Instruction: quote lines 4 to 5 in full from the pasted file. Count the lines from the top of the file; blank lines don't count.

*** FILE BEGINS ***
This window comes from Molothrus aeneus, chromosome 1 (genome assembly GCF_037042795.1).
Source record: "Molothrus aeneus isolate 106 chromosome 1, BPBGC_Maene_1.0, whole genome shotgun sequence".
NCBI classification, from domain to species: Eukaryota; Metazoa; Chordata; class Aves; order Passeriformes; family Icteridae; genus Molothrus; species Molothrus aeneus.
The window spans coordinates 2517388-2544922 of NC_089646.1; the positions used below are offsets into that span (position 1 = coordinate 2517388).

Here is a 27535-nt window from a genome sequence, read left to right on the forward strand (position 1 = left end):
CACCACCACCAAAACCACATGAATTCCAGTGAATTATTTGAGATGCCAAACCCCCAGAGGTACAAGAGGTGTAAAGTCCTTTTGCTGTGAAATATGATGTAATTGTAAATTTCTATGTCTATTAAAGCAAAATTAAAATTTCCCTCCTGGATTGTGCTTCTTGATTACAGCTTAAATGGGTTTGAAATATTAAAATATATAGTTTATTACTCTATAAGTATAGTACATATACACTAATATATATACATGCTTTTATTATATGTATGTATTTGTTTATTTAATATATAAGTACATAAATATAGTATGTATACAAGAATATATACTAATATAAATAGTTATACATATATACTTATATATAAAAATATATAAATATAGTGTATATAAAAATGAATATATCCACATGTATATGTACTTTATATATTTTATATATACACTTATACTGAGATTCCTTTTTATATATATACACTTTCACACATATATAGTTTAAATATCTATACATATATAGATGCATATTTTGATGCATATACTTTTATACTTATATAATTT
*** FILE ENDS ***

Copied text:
The window spans coordinates 2517388-2544922 of NC_089646.1; the positions used below are offsets into that span (position 1 = coordinate 2517388).

Here is a 27535-nt window from a genome sequence, read left to right on the forward strand (position 1 = left end):